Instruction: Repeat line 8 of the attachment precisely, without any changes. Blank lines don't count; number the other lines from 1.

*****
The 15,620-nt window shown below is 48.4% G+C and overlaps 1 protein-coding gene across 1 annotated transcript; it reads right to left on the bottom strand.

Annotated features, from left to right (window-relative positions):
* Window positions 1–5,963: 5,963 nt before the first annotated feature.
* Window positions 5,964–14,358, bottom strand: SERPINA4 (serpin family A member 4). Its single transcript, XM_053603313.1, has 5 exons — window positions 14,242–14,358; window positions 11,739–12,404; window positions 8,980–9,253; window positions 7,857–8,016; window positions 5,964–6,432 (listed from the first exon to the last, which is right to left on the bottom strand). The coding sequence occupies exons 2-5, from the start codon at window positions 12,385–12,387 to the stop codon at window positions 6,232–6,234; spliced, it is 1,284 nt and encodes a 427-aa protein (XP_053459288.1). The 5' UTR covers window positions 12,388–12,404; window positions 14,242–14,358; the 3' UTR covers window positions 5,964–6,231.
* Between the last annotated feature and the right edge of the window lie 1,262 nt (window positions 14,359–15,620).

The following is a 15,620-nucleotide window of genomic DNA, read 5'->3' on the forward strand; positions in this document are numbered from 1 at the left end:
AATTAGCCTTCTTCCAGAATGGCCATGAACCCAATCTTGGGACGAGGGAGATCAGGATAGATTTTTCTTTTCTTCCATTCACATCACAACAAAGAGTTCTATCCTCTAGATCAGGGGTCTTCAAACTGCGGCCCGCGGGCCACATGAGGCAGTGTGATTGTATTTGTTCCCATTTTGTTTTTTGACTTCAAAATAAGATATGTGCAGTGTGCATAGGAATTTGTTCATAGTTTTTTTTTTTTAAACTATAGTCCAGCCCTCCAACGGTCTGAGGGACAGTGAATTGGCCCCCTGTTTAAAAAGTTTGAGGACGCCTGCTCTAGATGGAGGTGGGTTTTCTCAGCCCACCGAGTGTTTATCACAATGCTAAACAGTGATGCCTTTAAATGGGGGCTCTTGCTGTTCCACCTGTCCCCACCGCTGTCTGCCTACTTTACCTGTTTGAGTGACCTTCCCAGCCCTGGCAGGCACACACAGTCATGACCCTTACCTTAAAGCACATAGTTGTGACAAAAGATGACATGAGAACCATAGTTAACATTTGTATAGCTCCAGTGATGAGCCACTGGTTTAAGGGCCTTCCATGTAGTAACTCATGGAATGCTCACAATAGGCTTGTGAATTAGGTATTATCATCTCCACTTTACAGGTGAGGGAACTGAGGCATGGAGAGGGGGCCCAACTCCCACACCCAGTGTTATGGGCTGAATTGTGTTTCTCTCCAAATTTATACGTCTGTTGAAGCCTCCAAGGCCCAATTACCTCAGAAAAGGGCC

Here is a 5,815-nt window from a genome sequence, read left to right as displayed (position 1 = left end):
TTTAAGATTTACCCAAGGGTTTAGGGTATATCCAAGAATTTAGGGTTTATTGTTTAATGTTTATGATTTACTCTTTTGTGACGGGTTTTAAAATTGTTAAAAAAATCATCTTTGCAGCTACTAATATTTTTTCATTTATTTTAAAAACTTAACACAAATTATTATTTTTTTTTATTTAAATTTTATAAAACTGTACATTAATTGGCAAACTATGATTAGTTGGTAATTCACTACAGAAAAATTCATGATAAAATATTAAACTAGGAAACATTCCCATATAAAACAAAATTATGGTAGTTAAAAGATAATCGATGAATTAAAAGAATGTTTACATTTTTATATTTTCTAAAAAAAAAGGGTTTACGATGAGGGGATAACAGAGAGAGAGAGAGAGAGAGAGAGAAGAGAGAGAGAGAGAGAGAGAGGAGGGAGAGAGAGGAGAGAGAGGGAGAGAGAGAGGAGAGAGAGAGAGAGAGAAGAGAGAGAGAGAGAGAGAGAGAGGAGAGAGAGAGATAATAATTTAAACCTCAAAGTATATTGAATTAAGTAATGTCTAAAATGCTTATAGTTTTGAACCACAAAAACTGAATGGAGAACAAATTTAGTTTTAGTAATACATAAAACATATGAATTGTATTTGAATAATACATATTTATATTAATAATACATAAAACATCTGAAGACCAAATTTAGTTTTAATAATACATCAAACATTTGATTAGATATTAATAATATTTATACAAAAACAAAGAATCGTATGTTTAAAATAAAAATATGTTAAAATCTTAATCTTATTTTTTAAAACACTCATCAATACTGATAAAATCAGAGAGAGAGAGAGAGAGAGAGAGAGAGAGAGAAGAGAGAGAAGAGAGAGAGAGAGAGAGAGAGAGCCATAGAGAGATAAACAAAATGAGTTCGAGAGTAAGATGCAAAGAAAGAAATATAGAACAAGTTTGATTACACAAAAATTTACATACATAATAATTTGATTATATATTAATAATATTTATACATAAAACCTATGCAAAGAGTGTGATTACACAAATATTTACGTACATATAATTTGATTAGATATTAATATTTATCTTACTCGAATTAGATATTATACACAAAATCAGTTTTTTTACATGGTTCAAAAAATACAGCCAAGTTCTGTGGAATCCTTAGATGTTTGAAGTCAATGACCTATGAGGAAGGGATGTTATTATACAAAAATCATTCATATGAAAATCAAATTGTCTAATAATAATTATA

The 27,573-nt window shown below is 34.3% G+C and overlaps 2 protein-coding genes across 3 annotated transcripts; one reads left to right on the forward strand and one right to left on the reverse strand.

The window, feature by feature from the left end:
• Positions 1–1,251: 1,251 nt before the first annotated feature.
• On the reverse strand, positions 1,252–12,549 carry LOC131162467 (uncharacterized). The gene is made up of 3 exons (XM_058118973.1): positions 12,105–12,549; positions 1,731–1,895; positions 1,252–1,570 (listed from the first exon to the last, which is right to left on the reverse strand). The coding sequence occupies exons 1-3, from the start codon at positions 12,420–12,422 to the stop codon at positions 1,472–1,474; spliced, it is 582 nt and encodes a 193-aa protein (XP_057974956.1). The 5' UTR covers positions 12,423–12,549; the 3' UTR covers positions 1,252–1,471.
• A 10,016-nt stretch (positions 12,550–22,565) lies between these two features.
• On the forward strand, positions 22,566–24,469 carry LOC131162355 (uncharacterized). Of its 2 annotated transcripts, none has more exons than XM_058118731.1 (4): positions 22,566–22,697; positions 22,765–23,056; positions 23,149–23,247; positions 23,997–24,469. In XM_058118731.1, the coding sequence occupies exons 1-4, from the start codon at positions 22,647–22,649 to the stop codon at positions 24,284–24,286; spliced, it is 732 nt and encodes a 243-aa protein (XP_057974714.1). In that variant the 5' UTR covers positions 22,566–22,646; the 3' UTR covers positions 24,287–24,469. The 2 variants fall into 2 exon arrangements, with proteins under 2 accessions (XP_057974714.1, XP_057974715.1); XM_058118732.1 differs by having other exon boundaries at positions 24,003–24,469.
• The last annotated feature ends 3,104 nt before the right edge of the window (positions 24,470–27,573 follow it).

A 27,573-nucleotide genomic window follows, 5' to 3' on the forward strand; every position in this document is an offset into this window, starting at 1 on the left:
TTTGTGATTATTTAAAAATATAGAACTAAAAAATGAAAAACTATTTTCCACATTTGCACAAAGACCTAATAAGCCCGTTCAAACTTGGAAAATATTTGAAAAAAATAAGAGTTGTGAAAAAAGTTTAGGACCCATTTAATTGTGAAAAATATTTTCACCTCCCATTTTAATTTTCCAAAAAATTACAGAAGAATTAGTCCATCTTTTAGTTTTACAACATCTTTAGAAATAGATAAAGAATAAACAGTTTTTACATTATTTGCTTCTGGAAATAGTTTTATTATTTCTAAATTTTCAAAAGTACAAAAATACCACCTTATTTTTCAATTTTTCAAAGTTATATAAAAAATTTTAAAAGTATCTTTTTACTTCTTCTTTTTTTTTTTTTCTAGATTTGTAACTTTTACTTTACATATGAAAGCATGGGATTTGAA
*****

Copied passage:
Here is a 5,815-nt window from a genome sequence, read left to right as displayed (position 1 = left end):